Pondering the future brings us to the coming world of driverless cars, what flights will be without SkyMall and the creation of a aviation cybersecurity command in Maryland.

Autonomous vehicle technologies

Driverless cars are on the way. Autonomous vehicle technology has already changed the world. Readers would be surprised by the amount of driverless technology that is already packed into today’s automobiles — cruise control, anti-lock braking systems and electronic stability control. Mercedes has already deployed what it calls its Distronic Plus system that uses radar sensors to scan traffic ahead for stopped or slowing traffic.

One of the biggest questions will be liability. This study from the Brookings Institute deals in depth with liability issues and activity that is going on today to deal with insurance aspects of driverless cars. Travelers United, representing thousands of travelers, is following the discussions in Washington such as congressional preemption of state tort remedies. It is expected that DOT will have a heavy hand in making final decisions on manufacturing and consistent safety standards, but states will maintain their legal preeminence.

Motor vehicle accidents claimed over 33,000 lives in the United States in 2012—a number corresponding to an average of over 90 fatalities every day. Many of these deaths are directly attributable to a simple unfortunate fact: While most drivers are careful and conscientious, some are not. Motor vehicle accidents due to mistakes, poor judgment, poor driving skills, or outright criminal negligence exact an enormous societal cost.

…there is not a need to encumber the legal system with a new set of overly broad federal or state liability statutes relating to autonomous vehicles. Product liability law offers a time-tested framework that has proven to be adaptive to technology-driven liability issues in many other contexts. There is good reason to be optimistic that it will be equally capable of doing so when applied to autonomous vehicles.

Accidents, however, will always be an aspect of motor vehicle travel, and the liability questions that autonomous vehicles will raise are thus important and worthy of attention. That should not, however, be a reason to prevent consumer access to autonomous vehicle technology.

SkyMall loses its captive audience

Who hasn’t flipped through SkyMall while sitting on a plane? The catalog is filled with strange items that no one would purchase in normal life, but which seem particularly attractive in the middle of an aluminum tube hurtling through space at hundreds of miles per hour or while creeping along the tarmac in an airplane airport jam.

However, with WiFi on board many airplanes, this catalog is having problems and is trying to adjust to the new reality of non-stop TV and Internet that takes from its main platform catering to bored passengers.

For the last two decades, SkyMall has been a symbol of America’s love affair with kitsch and a respite for bored airline passengers. But the magazine needs a digital game plan to avoid domination by other online retailers such as Amazon.com.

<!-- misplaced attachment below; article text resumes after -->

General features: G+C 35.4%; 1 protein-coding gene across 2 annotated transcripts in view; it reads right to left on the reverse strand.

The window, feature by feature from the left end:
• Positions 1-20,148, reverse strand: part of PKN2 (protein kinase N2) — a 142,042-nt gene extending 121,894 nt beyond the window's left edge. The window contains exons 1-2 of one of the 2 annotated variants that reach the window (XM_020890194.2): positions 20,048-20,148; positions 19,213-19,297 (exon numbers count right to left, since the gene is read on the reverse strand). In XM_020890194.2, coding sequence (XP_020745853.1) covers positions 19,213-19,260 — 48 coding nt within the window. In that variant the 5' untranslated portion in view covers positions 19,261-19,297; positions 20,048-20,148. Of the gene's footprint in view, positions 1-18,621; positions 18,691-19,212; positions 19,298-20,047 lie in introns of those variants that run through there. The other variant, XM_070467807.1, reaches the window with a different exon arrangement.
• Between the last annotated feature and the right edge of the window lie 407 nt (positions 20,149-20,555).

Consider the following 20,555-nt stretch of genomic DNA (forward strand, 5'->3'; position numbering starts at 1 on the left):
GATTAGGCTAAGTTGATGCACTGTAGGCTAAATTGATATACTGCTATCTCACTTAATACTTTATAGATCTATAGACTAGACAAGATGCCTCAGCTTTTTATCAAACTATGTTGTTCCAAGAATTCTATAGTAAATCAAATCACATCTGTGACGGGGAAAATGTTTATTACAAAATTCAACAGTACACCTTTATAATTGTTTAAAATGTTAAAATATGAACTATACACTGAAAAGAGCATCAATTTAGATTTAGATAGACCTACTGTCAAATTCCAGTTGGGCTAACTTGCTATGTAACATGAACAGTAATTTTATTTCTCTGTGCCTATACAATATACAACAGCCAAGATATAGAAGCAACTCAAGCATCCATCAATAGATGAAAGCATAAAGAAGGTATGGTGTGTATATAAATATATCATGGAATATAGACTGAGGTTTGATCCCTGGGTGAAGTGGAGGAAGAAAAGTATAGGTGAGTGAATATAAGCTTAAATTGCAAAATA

“They need to look at new products,” Phibbs said. “How many elevated pet food bowls do I need?”

The Federal Aviation Administration eased restrictions last year on the use of portable electronic devices, allowing passengers to keep their smartphones and tablets powered up during takeoffs and landings. And about half of domestic flights offer wireless Internet access.

SkyMall Chief Executive Kevin Weiss says he understands such market realities. “Like everything else, we have to evolve,” he said.

The Blue Screen of Death at 30,000 feet

TSA is creating for itself and a phalanx of others a new mission — protection of the aviation world from cyber threats. To that end they are buildling a cybersecurity campus near Ft. Meade outside of Washington, DC. Since there have long been claims that, “the computer networks underpinning the U.S. air traffic control system could be penetrated by malicious hackers,” such an aviation cybersecurity headquarters was deemed justified.

The new government and industry information-sharing program is meant to defend, “…the entire system. It’s the airports, the [air traffic management] system, the supply chain, the airline manufacturers. There are a lot of attack surfaces there,” said Fred Schwien, the director of Homeland Security at Boeing, which is participating in the program.

Cyber threats to aviation are among the oldest and most feared, since they could cause massive damage and loss of life. One of the first major cyber attacks to attract officials’ attention in Washington occurred in 1998, when a teenager broke into a Bell Atlantic telephone network and disabled the communications system at a regional airport in Worcester, Mass. The hacker cut off communications to the control tower and turned off a transmitter that allowed incoming aircraft to turn on runway lights. The teenager, who later reached a plea agreement with the Justice Department, exploited a flaw in the phone system that let him also disable communications with the fire department, airport security, and the weather service for six hours.

The modern air traffic control system may fare no better than that airport in Massachusetts.